NAIROBI, Kenya Apr 8 – Long-distance public service shuttles operating upcountry routes to Nairobi are reporting losses following the coming into effect of a 21-day cessation of movement order.
The directive issued by President Uhuru Kenyatta on Monday forbidding movements into and out of Nairobi forced shuttle service providers to halt operations.
A spot-check by Capital FM News on Tuesday reveled sever-bustling bus termini were deserted, with operators only running parcel services.
Moses Mureithi, a driver with Mololine Shuttle which plies the Nairobi-Eldoret-Kericho-Kisumu route said the ban was so sudden and had completely scuttled their operations with most drivers stuck in Nairobi with no place to stay.
“We have been stuck here in Nairobi, we are not faulting the Government for this directive, because the disease is fast spreading. However , the Government should provide for those living below the standards, so that they can fend for themselves,” he said.
Tapman Syocha of Blueline Safaris said the lock down worsened the operation which had already been scuttled with curfew directives.
“The business was so down already and the lock down was so sudden and has led to a lot of confusion, we have shut down, our passengers have suffered and there is nothing we can do but to wait for the elapse of the 21 days,” Syocha said.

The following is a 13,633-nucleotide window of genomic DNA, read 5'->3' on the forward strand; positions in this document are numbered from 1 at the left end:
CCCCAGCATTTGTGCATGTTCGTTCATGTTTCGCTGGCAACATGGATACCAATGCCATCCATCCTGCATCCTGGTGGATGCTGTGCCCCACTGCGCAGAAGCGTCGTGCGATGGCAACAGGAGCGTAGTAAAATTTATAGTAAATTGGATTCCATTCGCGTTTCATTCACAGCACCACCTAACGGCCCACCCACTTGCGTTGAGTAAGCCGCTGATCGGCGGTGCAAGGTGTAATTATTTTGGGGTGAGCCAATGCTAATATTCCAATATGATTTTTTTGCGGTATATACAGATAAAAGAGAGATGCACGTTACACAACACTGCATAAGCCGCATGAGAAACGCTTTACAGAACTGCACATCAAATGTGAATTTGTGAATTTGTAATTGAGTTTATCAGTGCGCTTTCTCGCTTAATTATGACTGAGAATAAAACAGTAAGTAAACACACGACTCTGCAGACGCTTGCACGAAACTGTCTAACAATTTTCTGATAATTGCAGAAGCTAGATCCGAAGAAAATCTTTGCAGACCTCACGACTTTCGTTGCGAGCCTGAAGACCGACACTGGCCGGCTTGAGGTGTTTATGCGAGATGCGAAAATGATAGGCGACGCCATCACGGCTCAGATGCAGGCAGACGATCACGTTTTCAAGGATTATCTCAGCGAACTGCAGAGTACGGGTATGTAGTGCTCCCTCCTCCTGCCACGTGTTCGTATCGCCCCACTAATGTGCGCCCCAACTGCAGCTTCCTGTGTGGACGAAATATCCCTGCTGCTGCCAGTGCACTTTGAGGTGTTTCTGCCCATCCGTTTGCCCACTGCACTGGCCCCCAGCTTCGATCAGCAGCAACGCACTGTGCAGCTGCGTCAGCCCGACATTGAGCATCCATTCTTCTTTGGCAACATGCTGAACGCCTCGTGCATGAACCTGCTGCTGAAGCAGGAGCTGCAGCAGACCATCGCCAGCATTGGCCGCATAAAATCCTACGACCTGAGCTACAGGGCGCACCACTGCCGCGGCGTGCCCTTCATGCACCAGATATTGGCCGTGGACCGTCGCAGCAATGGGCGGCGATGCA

The two said since the outbreak of coronavirus, their companies have lost millions as a result of a drastic reduction of the number of travelers.
The two, nonetheless, said their companies will comply with the directive further lauding the government for implementing such measures to protect Kenyans against adverse effects of the pandemic.
Various PSVs, nonetheless, have had a hard time with the government especially those trying to mischievously get into and out of Nairobi using other routes.
Simon Kimutai, Chairperson of Matatu Owners Association, said the government should prosecute those violating the directive which he said amounted to, “trying to dance with death.”
Kimutai lauded the government directive saying it is meant to protect Kenyans from spreading the disease to other parts of the country which has less infections.
“It’s unfortunate to see people running away from what could be protecting them. We have over 70,000 matatus. Those few trying to manipulate should be dealt with according to the law, why do Kenyans want to play this game,” he told KTN News.
The number of coronavirus infections in Kenya rose to 172 on Tuesday.
Six people have died with the number of recoveries recorded as at Tuesday, April 7 standing at seven.